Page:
And [I tried] to imagine what kind of program can be created if we try to transfer what we are doing now in the proteomic lab to the routine laboratory. And there are many issues that [still need] to be addressed. And that was the goal of this paper, just to underline what we need now to think about before transferring some techniques to the routine lab.
What do you hope other proteomics researchers will do as a result of this article? Do you hope that it will lead to more discussion or actual action?
I think that that's important. One example for me is that most single-reaction monitoring papers that are published are targeting proteins that are already analyzed in routine labs using immunoassays.
These are proteins, for example, PTH — parathyroid hormone — [and] troponin, [that] we can measure very easily in the lab. There are very well established assays. This can be done with very short turnaround time, and the idea is that if the goal of proteomics is to replace these very simple methods with much more complicated workflows, I am not sure it will work because there are still a number of issues that are still to be solved.
[The article] was written to point out to people working in the research field and [have them] think about what problems they have to address before they put forward the tests they are developing.
Are you pushing for new goals then, if you're saying that some of these tests in development are looking at proteins for which we already have good diagnostics?
Yes, I think that the problem is that there are a number of areas where there are probably no diagnostic solutions. I often am in contact with physicians and there are many questions that are not solved.
For example, we are working on a project for diagnostic applications of biomarkers for pancreatic cysts and biliary tumors, and I think there are many, many other areas where the current diagnostic assays are not bringing solutions because, first, if you want to commercialize the assay, there has to be a market.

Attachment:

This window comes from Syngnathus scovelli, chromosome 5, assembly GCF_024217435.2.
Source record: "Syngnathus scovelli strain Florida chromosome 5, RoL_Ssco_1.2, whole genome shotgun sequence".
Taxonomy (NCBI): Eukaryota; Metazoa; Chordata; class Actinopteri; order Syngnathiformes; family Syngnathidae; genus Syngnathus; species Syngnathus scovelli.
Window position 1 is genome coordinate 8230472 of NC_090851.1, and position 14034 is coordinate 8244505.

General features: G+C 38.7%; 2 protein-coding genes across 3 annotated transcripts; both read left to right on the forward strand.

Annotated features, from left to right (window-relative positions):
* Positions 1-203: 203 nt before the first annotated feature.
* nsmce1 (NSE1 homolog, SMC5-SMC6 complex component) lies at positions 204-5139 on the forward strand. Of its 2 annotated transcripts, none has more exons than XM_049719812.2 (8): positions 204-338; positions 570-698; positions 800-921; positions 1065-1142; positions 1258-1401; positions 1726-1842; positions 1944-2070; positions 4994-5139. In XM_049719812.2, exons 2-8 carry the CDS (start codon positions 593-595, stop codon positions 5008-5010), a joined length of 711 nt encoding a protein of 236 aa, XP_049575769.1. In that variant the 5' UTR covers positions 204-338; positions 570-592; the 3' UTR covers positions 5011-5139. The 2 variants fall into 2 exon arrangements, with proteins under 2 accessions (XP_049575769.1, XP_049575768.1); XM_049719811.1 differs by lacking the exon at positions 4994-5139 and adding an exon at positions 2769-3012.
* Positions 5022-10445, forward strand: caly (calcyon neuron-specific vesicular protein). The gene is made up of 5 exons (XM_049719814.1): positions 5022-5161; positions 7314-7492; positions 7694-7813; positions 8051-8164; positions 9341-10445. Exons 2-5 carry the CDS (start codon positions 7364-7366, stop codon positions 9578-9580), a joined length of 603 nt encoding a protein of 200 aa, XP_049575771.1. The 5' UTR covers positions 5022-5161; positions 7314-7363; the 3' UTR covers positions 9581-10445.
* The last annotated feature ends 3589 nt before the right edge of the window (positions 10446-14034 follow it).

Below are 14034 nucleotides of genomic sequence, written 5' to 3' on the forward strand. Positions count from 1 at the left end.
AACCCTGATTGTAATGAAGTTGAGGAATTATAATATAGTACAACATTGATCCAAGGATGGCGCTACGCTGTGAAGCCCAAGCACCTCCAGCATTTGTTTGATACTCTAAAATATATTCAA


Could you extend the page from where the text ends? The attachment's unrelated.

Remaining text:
That means diagnostic companies will focus on the main diseases, cardiac diseases, diabetes, things like that. But there are many other fields where currently nobody is trying to find a diagnostic solution. And … one of the examples that I cited in the paper … is the paper published by [Andreas Kistler] on kidney diseases.
When you are doing mass spec analysis, for example, with MRM you can measure, many, many biomarkers on the same platform, and I think that's where proteomics can prove [that it] is a useful technique for clinical diagnosis.
There is a lot of research in proteomics looking at diseases where sufficient tests don't exist. Are you saying that there still isn't enough of a focus on these areas?
That's always the problem with proteomics, that people, not only in proteomics, but outside of proteomics … that there are many, many publications, but in the end there are not so many results in terms of biomarkers [that are] defined.
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I don't really have an answer for that. One month ago, I was at a very, very interesting conference … on the problem of translating new biomarkers into clinical practice.
It's not a problem only with proteomics. I think that … to get a test approved by the [US Food and Drug Administration] is a very, very difficult task because you have to have a large number of people involved in clinical studies.
I think people are focused on proteomics because at the beginning there was maybe too much advertising. There was in Nature an article, "Proteomics and Cancer: Running before we can walk."
[But] I think that's a problem for all biomarkers. If you look at transcriptomics, there are also a lot of problems. In fact, currently there are not so many tests based on transcriptomics that are applied in the clinical field.
What I've noticed also is that when you talk to people involved in routine clinical chemistry or a laboratory in general, they are not involved in a research field like transcriptomics or genomics. And … they are not really prone to support these types of technologies. … And I don't think these types of people are very easy to convince.
That was also one of the purposes of the paper: to underline that if we want to convince these people, we need to speak the same language as them. It was also to focus on the problem that these people would like to be addressed. If you come with a new biomarker identified with a proteomics tool, [you need] to convince someone working in a clinical chemistry lab. If you have no idea of turnaround time, of quality control, you won't be able to talk with these people because these will be the first questions they will ask.